(ORDO NEWS) — Caffeine is a psychoactive stimulant. However, the production of most products that contain it (tea, coffee, soft drinks) is not regulated in any way. Of course, most people consume caffeine in moderate, safe doses, but many do not know the measures.
One teaspoon of pure caffeine powder is equivalent to 28 cups of coffee. Not surprisingly, the U.S. Food and Drug Administration has banned the sale of caffeine powder. The ban was established after several deaths due to caffeine overdose.
Recently, a patient with such an overdose ended up at Queen Elizabeth Hospital in London. The 26-year-old girl ate about 20 grams of caffeine – two teaspoons with a slide. This dose is equivalent to 50-60 cups of strong coffee and can simply kill a person. “Drinking more than one or two grams of caffeine is already causing a significant toxic effect,” doctors write in a report published in BMJ Case Reports . “A fatal overdose of caffeine occurs after ingestion of more than five grams or when the concentration of caffeine in the blood exceeds 80 mg / l.”
This means that the patient from the described case was incredibly lucky: the first blood test for caffeine showed a concentration of 147.1 mg / L. Moreover, this was already after the start of treatment: therefore, the peak concentration of the substance in the girl’s blood was even higher.
When the patient was taken to the hospital, she had a rapid heartbeat, shortness of breath and severe sweating. Already in the hospital, she began hyperventilation and vomiting. An ECG revealed an abnormal form of heart rhythm, the so-called polymorphic ventricular tachycardia, which often leads to ventricular fibrillation and cardiac arrest. Also, a large amount of acid accumulated in the British body, which led to acidosis (acidification) and respiratory alkalosis (an imbalance of oxygen and carbon dioxide in the bloodstream).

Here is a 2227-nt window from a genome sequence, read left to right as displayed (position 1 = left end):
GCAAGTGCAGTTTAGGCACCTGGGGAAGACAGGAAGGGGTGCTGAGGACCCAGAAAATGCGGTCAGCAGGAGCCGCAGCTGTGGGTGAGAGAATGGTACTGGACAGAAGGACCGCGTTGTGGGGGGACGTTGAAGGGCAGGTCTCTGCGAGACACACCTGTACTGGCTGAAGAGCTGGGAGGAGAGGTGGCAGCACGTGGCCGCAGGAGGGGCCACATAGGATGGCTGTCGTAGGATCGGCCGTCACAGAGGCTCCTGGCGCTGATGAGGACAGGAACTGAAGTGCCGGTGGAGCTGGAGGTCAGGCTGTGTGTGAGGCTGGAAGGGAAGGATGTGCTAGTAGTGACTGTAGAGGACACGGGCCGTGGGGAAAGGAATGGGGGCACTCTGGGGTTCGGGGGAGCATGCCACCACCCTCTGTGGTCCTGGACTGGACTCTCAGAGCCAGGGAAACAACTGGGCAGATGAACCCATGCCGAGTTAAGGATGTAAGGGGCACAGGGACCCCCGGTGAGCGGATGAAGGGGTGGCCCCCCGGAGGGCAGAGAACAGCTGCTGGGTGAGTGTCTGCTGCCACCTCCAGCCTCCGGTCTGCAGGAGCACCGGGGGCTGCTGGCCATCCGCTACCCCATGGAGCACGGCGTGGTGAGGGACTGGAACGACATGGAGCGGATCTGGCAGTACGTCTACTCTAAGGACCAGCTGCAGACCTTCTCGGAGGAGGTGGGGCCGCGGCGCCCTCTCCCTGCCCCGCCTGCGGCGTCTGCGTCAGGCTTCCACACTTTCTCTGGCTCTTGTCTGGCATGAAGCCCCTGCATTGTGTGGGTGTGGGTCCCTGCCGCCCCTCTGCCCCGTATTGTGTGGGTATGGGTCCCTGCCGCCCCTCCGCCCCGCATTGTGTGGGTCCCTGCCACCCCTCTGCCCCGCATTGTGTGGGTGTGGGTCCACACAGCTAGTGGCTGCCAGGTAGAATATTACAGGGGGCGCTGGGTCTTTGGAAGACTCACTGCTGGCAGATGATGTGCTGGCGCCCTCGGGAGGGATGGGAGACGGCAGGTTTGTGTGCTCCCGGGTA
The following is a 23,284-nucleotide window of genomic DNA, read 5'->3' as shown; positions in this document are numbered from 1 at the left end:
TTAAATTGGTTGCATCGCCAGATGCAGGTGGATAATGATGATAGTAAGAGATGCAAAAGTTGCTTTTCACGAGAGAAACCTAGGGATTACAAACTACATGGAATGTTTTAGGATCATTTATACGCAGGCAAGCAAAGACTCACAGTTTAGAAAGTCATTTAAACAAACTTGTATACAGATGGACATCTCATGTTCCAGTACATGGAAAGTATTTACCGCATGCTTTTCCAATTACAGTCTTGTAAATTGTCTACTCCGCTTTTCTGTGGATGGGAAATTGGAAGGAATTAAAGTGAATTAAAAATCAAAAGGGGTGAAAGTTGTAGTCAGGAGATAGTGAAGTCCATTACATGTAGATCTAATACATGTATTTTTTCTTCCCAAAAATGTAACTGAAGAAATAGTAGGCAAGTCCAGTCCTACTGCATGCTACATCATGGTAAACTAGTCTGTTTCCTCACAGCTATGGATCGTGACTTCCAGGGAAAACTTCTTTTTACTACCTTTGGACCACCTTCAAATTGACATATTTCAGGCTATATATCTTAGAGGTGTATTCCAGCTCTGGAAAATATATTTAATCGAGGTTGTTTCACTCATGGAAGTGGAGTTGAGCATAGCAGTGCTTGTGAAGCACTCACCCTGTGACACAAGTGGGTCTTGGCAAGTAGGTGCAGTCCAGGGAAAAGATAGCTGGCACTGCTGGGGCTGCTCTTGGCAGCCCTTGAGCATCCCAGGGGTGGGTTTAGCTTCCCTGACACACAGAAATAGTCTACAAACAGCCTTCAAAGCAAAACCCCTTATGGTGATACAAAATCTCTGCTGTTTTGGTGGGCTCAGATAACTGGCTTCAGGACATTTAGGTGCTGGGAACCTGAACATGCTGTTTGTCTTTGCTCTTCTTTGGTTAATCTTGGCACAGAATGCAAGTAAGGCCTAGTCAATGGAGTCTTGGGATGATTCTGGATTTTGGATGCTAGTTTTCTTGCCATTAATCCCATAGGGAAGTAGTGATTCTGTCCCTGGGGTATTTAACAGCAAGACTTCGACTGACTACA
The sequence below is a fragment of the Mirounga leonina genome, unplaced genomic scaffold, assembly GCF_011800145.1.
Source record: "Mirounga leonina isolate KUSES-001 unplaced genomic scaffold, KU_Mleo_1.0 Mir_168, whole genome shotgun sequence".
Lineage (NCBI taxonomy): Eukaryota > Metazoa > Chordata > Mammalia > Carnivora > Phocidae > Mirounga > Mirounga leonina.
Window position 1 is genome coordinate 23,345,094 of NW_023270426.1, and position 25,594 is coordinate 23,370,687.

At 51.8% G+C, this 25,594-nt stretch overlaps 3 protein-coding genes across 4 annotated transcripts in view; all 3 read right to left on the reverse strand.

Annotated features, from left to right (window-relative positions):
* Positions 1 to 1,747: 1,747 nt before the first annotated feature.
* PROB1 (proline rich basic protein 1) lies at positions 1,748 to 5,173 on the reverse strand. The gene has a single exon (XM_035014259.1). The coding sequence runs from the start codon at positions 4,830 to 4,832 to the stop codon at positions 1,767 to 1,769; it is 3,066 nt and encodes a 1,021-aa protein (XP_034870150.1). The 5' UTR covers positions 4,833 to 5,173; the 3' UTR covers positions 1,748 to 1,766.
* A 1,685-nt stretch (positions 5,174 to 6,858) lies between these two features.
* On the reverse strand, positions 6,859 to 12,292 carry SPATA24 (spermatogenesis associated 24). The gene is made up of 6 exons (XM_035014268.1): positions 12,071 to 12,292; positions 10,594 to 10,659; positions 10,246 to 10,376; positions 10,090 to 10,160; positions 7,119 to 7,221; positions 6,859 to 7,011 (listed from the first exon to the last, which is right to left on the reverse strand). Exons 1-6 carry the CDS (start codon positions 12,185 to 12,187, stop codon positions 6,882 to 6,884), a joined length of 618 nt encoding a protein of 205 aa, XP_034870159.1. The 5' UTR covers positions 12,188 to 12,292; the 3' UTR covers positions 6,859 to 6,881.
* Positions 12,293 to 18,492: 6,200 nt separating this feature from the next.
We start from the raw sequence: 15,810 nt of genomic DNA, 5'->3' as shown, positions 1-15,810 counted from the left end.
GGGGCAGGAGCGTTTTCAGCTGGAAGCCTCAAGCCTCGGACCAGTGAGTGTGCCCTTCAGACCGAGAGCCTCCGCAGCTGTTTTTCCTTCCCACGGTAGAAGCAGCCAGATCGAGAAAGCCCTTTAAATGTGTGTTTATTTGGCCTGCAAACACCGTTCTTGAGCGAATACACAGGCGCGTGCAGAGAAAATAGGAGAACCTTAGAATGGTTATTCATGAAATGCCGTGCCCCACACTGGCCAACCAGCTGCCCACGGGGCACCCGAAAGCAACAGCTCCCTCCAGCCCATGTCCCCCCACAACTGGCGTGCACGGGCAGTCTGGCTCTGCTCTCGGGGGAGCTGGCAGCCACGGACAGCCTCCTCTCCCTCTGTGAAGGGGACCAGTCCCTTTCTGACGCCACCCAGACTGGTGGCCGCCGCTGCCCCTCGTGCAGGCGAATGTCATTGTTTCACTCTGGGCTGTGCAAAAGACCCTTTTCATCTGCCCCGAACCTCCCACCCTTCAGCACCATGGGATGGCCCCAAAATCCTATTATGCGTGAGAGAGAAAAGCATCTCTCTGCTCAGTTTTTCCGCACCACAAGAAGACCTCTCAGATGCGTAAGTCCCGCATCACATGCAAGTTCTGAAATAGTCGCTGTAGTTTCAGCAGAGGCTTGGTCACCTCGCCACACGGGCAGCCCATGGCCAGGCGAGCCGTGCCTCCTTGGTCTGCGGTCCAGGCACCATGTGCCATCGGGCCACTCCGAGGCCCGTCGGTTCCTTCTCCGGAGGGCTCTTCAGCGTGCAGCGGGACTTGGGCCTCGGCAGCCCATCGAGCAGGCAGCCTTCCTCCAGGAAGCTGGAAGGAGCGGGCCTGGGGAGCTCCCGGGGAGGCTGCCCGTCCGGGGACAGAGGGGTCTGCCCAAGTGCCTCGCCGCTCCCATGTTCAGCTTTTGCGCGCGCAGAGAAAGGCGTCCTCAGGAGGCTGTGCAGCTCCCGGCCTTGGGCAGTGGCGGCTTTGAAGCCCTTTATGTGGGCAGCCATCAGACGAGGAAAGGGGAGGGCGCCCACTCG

The patient had to undergo hemodialysis and connect it to the ventilator. She was injected intravenously with bicarbonate to restore acid-base balance, magnesium sulfate to control heart rate. To remove toxins from the kidney, the patient was given activated charcoal. She was also given norepinephrine to relieve pressure.
In addition to all of the above, intralipid was used for treatment. This substance, used for parenteral nutrition in severe clinical cases (sepsis, severe burns, polytrauma), helped to remove toxic fat-soluble substances from the body.
Fortunately for the patient, the combination worked. Two days later, she was extubated, removed from dialysis, but remained under observation in the intensive care unit for another week.
There are currently no clinical guidelines for caffeine overdose. But the doctors who treated the woman believe that the combination of intralipid and hemodialysis can “provide a new and effective treatment for life threatening in case of caffeine overdose.”
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